An investigation into why thousands of dead crabs and lobsters have washed up along the North East coast is taking place The MMO will accept new applications by capped licence vessels for additional quota until early December following a positive early response to its initiative

An investigation into why thousands of dead crabs and lobsters have washed up along the North East coast is taking place

Environmental experts and scientists from a number of organisations have joined forces to investigate why thousands of dead and dying crabs and lobsters have washed up along the coast in Teesside and neighbouring areas.

The Environment Agency, the Centre for Environment, Fisheries and Aquaculture Science (Cefas), North Eastern Inshore Fisheries and Conservation Authority (NEIFCA), the Marine Management Organisation (MMO), Hartlepool Borough Council and Redcar and Cleveland Borough Council are collaborating on the investigation.

Samples of water, mussel, crab and sediment are being analysed at labs across the UK to determine whether a pollutant or animal disease could have contributed to the deaths of the marine crustaceans, or if it was a natural event.

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Hannah Westoby, senior marine monitoring officer for the Environment Agency, said:

“We understand how distressing the sight of dead and dying marine life is on our beaches, so this investigation is a top priority for Environment Agency and Cefas laboratories.

“The Environment Agency is investigating whether a pollution incident could have contributed to the deaths of the crustaceans and Cefas is investigating for signs of disease.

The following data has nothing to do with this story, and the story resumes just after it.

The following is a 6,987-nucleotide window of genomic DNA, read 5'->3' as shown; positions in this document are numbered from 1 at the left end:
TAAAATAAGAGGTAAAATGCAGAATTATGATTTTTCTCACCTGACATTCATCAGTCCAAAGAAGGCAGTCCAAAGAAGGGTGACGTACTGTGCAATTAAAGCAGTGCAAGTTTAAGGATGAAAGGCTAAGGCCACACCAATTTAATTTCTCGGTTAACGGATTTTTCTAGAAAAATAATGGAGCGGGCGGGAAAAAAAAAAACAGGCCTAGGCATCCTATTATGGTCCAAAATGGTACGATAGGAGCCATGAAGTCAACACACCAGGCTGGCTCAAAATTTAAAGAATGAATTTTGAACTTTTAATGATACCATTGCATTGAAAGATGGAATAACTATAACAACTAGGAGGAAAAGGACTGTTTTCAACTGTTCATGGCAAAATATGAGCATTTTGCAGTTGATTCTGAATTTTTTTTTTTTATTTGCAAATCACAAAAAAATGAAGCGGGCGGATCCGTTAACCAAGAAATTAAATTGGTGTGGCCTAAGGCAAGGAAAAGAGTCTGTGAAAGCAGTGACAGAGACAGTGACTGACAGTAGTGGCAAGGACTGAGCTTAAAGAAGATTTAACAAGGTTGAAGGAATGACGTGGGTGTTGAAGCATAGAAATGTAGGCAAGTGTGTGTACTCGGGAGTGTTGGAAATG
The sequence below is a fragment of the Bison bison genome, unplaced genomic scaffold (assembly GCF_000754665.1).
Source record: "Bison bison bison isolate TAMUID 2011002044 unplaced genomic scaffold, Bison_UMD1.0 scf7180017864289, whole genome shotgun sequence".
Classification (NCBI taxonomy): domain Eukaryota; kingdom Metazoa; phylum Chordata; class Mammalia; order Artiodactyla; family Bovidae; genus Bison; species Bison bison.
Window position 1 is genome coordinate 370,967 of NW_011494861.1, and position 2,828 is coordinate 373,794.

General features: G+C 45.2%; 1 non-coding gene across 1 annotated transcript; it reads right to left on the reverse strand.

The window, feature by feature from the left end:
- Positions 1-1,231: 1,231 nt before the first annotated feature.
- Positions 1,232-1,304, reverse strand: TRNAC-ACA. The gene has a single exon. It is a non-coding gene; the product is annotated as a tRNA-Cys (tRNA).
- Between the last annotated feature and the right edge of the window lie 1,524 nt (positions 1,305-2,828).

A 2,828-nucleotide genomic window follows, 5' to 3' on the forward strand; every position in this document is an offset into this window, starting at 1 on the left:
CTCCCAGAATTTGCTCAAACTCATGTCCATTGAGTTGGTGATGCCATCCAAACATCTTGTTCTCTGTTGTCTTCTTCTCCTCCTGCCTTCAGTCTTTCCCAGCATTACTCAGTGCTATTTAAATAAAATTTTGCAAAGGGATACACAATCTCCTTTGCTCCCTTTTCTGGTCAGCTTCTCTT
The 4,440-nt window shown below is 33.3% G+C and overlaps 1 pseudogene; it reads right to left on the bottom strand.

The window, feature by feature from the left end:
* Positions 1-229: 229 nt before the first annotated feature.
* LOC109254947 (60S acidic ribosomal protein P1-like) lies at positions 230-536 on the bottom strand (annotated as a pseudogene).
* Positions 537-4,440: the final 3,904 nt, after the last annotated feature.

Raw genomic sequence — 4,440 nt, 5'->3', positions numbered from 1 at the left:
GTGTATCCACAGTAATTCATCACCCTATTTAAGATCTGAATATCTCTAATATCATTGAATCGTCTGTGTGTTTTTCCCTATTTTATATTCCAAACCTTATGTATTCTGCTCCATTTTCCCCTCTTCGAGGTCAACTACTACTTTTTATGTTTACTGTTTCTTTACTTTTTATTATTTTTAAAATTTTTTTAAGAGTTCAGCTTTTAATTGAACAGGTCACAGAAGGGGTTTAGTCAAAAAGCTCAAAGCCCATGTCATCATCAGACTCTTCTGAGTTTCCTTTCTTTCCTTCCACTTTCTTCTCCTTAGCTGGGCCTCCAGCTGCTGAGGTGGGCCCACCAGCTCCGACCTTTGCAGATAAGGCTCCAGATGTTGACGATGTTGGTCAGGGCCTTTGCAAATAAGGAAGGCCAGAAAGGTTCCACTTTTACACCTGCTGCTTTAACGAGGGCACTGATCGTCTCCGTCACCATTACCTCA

“The tests being carried out by our labs are extremely complex and have to be undertaken in steps. We’re analysing samples of water, sediment and crab for traces of hundreds of potential contaminants, so it is taking time to work through all of the possibilities. We’re continuing to collect further samples while we await the results.

“Our investigations have managed to rule out the likelihood of a number of possible causes, including sewage, seismic activity and underwater cables. Results for our water samples have come back as normal for those locations. There is always the possibility that this was a natural event, so we are keeping an open mind.

“We have found no evidence that there is a risk to human health, but we would urge beach users to exercise caution while our investigation continues. Avoid affected areas of beach and coastline where possible and make sure you wash your hands thoroughly with soap and water after coming into contact with any affected crustaceans. Do not touch any sick or dead crustaceans and keep pets away from them too.”

Mike Gubbins, head of the Fish Health Inspectorate at Cefas, said:

“We are investigating whether an aquatic animal disease has caused this mortality.

“Our Fish Health Inspectorate have been analysing shellfish samples collected from the area for listed and other non-listed diseases, but none have been detected so far.

“We will continue to work with partner agencies to try and find answers for the local community.”

Anyone who finds dead crustaceans (crabs or lobsters) or other dead wildlife, should report them to the Environment Agency on 0800 80 70 60.

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Investigation launched into North East crabs and lobsters deaths

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